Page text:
Women defy protest ban with march in Pakistan

Women take part in protest march in Lahore, Pakistan, on International Women’s Day despite ban on demonstrations.
Women take part in protest march in Lahore, Pakistan, on International Women’s Day despite ban on demonstrations.

The police did their best to keep women from demonstrating on International Women’s Day in Pakistan’s capital, Lahore.

They used shipping containers to cordon off the road leading to the meet-up point for the demonstrators in Islamabad. Then they created another smaller cordon around the field where the protesters intended to gather.

That didn’t stop the women.

Dozens made it to the demonstration, singing, clapping and chanting: “Women have woken up!”

They knew all the back routes to get to the protest. Because this wasn’t the first time the police have tried to prevent the march. A police crackdown has happened, to some degree, every March 8 for the past five years, when Pakistani feminists across the country first began holding protest marches on International Women’s Day to demand equal rights.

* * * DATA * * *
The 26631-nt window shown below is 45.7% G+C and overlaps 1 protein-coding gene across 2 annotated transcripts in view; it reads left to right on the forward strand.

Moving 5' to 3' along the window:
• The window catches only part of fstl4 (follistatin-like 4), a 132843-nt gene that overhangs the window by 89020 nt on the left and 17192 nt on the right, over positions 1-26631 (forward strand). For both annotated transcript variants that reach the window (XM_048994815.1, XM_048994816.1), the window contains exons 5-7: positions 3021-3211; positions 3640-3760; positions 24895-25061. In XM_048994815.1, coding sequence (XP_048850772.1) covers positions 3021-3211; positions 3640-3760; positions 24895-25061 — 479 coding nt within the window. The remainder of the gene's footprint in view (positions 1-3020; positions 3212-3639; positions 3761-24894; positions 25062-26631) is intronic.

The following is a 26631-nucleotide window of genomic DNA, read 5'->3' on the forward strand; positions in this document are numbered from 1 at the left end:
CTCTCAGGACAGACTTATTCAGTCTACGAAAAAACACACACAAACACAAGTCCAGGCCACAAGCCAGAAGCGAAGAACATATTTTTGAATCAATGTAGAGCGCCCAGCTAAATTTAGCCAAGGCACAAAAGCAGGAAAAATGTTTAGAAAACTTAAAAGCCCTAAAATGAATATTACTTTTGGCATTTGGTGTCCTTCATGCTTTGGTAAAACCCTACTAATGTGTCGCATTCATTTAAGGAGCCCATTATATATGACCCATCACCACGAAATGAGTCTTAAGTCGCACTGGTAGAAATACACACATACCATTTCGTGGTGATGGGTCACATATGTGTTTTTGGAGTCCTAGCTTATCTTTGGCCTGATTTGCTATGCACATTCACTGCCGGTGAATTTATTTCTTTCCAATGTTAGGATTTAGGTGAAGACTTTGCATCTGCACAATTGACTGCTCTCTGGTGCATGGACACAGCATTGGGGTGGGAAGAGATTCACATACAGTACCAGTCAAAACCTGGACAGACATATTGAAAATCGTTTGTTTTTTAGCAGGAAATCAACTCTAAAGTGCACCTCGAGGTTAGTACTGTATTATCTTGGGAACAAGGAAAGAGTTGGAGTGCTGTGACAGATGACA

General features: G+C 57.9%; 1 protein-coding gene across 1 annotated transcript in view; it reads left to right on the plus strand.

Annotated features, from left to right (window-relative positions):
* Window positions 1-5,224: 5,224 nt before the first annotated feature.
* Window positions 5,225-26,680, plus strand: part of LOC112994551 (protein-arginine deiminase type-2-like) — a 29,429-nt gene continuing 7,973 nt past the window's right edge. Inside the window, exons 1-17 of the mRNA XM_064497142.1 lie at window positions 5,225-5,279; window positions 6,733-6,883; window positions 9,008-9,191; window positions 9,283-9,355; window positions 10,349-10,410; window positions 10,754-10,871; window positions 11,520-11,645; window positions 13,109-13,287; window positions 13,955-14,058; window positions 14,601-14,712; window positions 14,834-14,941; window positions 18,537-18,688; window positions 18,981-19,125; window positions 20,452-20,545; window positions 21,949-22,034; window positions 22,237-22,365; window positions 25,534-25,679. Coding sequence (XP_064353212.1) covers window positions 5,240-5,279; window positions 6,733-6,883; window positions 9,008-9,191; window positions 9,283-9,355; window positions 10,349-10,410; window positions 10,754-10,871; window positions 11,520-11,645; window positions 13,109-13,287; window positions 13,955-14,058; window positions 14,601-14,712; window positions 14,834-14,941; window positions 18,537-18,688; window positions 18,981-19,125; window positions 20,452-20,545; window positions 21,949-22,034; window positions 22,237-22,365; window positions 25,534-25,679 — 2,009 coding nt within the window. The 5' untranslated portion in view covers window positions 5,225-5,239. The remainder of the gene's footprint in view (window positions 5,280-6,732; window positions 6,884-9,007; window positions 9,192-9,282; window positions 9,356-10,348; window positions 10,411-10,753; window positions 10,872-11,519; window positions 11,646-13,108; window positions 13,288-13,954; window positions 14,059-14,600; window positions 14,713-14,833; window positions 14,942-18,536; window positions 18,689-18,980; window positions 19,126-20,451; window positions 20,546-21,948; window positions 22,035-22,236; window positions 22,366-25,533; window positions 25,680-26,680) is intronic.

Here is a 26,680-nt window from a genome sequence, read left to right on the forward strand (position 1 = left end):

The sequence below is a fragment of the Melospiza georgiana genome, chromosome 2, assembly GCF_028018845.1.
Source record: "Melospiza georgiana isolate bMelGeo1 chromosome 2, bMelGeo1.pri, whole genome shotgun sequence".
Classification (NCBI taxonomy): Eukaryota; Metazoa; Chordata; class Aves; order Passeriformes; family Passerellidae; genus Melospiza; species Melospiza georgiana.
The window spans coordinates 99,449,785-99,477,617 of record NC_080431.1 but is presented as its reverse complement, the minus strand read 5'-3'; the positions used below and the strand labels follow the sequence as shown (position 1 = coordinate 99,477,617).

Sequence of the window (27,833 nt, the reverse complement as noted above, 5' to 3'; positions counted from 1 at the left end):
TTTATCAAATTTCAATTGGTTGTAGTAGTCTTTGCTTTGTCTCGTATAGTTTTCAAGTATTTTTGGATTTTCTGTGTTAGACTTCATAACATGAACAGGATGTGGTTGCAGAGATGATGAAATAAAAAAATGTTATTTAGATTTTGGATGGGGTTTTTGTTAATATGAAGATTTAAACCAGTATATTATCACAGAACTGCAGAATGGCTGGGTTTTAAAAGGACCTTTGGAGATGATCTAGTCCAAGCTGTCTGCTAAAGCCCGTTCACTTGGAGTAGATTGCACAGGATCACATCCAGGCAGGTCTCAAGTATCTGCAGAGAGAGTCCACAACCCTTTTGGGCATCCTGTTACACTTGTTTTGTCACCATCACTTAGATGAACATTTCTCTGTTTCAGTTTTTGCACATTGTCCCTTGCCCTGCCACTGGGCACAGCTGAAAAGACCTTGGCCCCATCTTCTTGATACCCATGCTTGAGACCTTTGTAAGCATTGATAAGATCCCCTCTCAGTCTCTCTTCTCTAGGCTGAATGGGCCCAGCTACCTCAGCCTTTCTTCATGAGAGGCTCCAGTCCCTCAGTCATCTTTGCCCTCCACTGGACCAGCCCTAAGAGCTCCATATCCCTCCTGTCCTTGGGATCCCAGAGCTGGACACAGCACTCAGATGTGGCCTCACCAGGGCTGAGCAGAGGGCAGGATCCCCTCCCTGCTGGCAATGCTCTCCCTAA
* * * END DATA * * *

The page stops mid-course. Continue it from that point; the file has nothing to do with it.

But their slogans, like “my body, my choice,” are red meat for conservatives – including state institutions like the police. They see the protesters as un-Islamic.

And nearly every year, there are counter-protests by other women.

The women’s day march in Islamabad this year attracted members of leftist parties, cisgender women and trans women.

“It’s the clerics,” said one trans woman, Dua Aly, who linked arms with a friend at the march. “They don’t want to give us equal rights, even though Islam calls for women to have equal rights.”